In a letter issued on 3 December 2021, the NPO Working Group shared the DSD’s intention to amend the NPO Act in two stages.
The first, represented by the NPO Amendment Bill, would involve largely administrative changes that would apply to less than 15% of the Act.
The second would be represented by a different bill with an accompanying policy document, allowing more substantive changes to the Act.
“We as the [NPO] sector felt that we wanted one phase. We said it would be better to actually first have the policy review, consultation on the policy, and then do the amendments,” said Mohamed.
“Why do one set of amendments and then do a policy review and then go back and do another set of amendments?”
She made the example of a proposal within the NPO Amendment Bill that would see the NPO Directorate renamed as the Office of the Registrar. While the Working Group is not against the change, they want it to be accompanied by substantive amendments that would improve the capacity of the body.
“We always wanted [the directorate] to be an independent body, separated from… government departments,” explained Ann Bown, an independent consultant on the NPO Working Group.
“The focus… should be on all nonprofits — education, sports, arts, culture, whatever, and it’s such a broad field… so, ideally, this regulator should become totally independent of any of the ministries.”
The change in the NPO Amendment Bill, however, is just a matter of nomenclature, said Mohamed. “We’re just seeing a changing name — we’re not seeing the substance.”
Another problematic change put forward in the bill is the compulsory registration requirement for foreign NPOs, according to William Bird, member of the NPO Working Group and director of Media Monitoring Africa.
“In the bill, the way it’s framed, they don’t define what they mean by foreign entity,” said Bird.
“So, it’s just really poorly conceived and drafted, and the moment you have that, it means that the possibility for abuse is just enormous.”
The aim of the compulsory registration requirement — to better prevent money laundering and the financing of terrorist organisations through NPOs — will not be achieved, he said.
Registration alone will not provide government with the information it needs to identify and track illicit activities.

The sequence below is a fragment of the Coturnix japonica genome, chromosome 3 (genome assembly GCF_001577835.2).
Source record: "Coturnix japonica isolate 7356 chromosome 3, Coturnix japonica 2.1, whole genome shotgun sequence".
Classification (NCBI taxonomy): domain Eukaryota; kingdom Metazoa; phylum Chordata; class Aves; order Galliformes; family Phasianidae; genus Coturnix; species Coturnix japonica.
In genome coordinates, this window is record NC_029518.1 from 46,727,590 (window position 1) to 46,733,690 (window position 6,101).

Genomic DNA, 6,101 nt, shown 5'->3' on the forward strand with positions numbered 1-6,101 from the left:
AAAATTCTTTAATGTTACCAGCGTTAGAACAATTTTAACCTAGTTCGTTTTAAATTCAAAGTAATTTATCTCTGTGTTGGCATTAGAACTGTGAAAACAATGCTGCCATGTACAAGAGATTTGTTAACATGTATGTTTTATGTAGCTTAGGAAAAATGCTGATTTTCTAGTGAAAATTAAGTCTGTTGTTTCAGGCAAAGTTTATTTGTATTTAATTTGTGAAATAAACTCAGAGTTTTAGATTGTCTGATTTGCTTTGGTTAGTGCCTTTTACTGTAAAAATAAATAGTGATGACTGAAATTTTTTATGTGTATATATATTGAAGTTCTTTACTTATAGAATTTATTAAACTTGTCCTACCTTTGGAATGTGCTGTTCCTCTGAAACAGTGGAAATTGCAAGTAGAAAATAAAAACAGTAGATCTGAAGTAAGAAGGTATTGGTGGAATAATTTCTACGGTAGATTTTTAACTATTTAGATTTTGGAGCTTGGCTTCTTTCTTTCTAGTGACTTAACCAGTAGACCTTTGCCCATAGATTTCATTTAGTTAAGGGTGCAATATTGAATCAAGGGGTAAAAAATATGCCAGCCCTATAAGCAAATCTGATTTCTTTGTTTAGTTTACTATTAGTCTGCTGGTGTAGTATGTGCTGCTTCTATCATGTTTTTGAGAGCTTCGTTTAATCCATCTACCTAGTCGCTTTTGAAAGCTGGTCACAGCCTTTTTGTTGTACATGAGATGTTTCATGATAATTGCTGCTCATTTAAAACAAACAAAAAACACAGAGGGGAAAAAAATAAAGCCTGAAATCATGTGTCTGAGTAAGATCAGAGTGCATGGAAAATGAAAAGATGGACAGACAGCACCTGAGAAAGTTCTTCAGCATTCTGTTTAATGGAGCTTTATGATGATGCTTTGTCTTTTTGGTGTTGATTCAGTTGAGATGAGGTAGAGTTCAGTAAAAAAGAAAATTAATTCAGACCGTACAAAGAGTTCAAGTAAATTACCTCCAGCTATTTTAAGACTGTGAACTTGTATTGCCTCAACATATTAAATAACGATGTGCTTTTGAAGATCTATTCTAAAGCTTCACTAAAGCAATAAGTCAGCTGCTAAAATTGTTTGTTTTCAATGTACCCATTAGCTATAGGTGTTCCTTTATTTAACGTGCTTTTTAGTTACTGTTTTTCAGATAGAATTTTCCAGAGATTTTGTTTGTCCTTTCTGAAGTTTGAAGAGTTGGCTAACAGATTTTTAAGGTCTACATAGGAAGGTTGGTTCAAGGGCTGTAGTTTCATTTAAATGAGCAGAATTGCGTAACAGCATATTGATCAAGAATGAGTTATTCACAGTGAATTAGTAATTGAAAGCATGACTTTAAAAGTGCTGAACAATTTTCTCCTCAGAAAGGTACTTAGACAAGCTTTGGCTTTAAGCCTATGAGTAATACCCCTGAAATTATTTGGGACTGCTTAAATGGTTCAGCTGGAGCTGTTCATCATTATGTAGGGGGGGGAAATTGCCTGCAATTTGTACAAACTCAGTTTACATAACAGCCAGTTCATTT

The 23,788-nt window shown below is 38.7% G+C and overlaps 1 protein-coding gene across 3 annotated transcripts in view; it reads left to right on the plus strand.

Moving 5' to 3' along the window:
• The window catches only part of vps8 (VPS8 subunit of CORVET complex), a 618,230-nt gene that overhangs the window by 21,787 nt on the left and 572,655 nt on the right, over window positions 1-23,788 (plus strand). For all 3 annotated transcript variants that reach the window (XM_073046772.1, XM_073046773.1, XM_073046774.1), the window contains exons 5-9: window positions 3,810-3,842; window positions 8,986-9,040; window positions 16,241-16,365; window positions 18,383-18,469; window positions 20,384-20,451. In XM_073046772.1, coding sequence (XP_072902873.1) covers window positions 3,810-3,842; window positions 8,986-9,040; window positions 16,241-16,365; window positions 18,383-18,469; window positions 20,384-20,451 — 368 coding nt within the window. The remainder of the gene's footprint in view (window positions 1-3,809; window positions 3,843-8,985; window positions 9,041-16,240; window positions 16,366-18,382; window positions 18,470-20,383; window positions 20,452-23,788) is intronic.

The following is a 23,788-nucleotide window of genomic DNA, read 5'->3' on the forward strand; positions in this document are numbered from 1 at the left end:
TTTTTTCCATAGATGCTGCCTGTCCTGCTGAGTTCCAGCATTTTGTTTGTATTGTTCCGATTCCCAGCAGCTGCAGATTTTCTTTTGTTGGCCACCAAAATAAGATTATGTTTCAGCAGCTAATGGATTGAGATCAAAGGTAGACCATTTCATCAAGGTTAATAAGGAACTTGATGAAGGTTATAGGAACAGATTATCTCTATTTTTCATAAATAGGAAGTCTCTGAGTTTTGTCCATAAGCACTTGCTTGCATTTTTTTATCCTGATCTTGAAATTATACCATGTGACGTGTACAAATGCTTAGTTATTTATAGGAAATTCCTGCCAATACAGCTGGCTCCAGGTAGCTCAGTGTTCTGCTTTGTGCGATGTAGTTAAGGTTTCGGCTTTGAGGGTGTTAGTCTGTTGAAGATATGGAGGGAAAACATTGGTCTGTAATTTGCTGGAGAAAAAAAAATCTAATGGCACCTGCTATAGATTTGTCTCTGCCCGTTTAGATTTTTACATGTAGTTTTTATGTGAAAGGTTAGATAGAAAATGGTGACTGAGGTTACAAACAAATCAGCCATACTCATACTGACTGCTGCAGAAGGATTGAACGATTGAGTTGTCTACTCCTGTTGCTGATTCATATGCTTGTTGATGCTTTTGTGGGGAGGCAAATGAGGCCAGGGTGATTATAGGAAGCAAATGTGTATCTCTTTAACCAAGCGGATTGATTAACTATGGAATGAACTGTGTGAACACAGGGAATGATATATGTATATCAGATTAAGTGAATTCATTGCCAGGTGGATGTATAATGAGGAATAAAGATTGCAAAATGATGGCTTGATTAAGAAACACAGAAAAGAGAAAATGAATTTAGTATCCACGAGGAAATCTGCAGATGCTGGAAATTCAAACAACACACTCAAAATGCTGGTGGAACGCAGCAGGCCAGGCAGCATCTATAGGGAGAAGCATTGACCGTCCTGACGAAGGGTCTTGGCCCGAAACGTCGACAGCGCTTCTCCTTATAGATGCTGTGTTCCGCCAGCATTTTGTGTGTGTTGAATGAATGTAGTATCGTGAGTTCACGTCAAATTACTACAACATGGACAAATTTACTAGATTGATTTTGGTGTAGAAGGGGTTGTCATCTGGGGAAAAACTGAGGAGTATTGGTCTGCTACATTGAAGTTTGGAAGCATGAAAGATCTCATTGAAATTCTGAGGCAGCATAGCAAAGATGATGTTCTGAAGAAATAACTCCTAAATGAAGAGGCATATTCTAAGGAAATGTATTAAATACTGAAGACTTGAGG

Moreover, such a requirement is unconstitutional, according to a Media Monitoring Africa memo from 13 April 2022.
International human rights law favours a notification procedure over a prior authorisation procedure when it comes to the establishment of NPOs and legal entities. Legal frameworks that mandate registration have the potential to violate the right to freedom of association.
Other issues with the NPO Amendment Bill identified in the NPO Working Group’s petition include:
- The poor drafting of the bill, which leaves it open to interpretation;
- The lack of precise alignment between the DSD’s stated intentions and the actual amendments;
- The proposed new structure for NPO boards, which requires additional deputies; and
- The proposed clean-up of the NPO database. Little clarity was provided as to the conditions under which organisations would be deregistered.
Maverick Citizen reached out to the DSD regarding the NPO Working Group’s petition. Lumka Oliphant, spokesperson for the department, said: “In a democratic country like ours, the process of any legislative drafting or amendment has an element of gazetting in order to consider public comments.
“This process also affects the NPO Amendment Bill, where South Africans are given an opportunity to submit in writing their views on the proposed amendment… Public comments are open until 9 June 2022, where all views of the interest parties will be consolidated and processed.”
Oliphant did not respond to questions about the specific concerns raised in the petition. DM/MC